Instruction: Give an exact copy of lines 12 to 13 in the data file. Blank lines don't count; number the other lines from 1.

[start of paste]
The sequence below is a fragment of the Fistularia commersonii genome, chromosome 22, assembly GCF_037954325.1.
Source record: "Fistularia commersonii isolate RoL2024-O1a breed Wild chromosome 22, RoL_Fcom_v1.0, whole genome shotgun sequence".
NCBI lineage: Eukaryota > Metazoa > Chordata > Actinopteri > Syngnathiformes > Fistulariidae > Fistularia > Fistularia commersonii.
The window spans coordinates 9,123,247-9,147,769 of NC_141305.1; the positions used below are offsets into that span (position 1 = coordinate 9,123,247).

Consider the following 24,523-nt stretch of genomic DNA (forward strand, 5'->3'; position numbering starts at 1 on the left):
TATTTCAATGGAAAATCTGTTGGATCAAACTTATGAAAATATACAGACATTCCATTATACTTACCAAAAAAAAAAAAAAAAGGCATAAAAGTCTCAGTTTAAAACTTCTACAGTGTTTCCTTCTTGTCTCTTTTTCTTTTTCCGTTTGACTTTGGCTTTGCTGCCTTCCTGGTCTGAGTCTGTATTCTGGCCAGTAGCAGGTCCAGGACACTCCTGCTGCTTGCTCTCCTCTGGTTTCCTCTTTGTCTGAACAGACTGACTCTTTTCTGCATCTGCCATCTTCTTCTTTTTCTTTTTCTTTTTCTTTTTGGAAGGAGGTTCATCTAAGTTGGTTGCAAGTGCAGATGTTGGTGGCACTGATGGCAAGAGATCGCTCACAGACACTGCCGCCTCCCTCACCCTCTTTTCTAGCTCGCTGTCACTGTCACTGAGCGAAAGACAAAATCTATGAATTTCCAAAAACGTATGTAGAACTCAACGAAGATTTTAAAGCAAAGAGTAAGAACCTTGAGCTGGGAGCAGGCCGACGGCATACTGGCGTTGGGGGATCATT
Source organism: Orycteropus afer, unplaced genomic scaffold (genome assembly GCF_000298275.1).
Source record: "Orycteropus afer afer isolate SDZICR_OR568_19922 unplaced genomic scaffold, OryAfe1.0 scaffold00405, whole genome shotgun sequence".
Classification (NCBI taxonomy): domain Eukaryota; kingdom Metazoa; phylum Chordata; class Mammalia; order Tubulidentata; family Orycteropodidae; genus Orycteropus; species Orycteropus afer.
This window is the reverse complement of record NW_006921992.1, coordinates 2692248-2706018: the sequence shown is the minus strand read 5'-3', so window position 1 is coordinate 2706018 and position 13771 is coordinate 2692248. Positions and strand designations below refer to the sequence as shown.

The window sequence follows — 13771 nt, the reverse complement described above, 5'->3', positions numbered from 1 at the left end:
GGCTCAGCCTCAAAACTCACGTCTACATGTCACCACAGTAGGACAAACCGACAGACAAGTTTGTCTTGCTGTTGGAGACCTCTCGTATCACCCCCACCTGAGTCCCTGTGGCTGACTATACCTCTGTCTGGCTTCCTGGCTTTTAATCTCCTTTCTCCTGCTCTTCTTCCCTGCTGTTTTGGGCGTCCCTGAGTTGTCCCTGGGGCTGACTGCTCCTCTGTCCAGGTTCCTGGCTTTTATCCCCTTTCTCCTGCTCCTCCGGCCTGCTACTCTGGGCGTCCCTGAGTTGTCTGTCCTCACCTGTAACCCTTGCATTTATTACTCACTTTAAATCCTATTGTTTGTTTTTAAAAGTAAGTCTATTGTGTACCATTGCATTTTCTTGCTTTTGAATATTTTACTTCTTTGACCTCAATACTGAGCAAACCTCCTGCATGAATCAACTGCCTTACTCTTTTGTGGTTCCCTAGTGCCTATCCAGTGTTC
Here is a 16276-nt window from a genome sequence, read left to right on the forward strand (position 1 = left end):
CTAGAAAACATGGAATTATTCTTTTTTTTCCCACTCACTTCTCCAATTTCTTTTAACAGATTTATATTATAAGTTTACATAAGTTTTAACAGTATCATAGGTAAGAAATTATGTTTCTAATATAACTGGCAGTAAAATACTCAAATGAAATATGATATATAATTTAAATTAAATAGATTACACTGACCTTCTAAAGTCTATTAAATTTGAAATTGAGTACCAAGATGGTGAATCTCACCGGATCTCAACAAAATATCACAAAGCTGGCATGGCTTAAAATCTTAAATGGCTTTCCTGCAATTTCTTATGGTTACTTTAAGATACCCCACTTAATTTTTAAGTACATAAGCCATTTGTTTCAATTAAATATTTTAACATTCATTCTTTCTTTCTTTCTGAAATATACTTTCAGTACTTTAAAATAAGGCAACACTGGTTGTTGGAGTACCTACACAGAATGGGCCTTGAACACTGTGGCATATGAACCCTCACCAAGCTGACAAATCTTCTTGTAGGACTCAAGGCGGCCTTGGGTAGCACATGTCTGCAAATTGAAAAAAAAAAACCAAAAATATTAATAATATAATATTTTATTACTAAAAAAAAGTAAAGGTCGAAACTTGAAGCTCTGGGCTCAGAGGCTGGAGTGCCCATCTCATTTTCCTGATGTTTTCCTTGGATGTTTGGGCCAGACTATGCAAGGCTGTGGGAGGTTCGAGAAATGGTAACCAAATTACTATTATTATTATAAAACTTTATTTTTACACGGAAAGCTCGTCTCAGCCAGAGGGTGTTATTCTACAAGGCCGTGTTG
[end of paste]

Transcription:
GGCTCAGCCTCAAAACTCACGTCTACATGTCACCACAGTAGGACAAACCGACAGACAAGTTTGTCTTGCTGTTGGAGACCTCTCGTATCACCCCCACCTGAGTCCCTGTGGCTGACTATACCTCTGTCTGGCTTCCTGGCTTTTAATCTCCTTTCTCCTGCTCTTCTTCCCTGCTGTTTTGGGCGTCCCTGAGTTGTCCCTGGGGCTGACTGCTCCTCTGTCCAGGTTCCTGGCTTTTATCCCCTTTCTCCTGCTCCTCCGGCCTGCTACTCTGGGCGTCCCTGAGTTGTCTGTCCTCACCTGTAACCCTTGCATTTATTACTCACTTTAAATCCTATTGTTTGTTTTTAAAAGTAAGTCTATTGTGTACCATTGCATTTTCTTGCTTTTGAATATTTTACTTCTTTGACCTCAATACTGAGCAAACCTCCTGCATGAATCAACTGCCTTACTCTTTTGTGGTTCCCTAGTGCCTATCCAGTGTTC
Here is a 16276-nt window from a genome sequence, read left to right on the forward strand (position 1 = left end):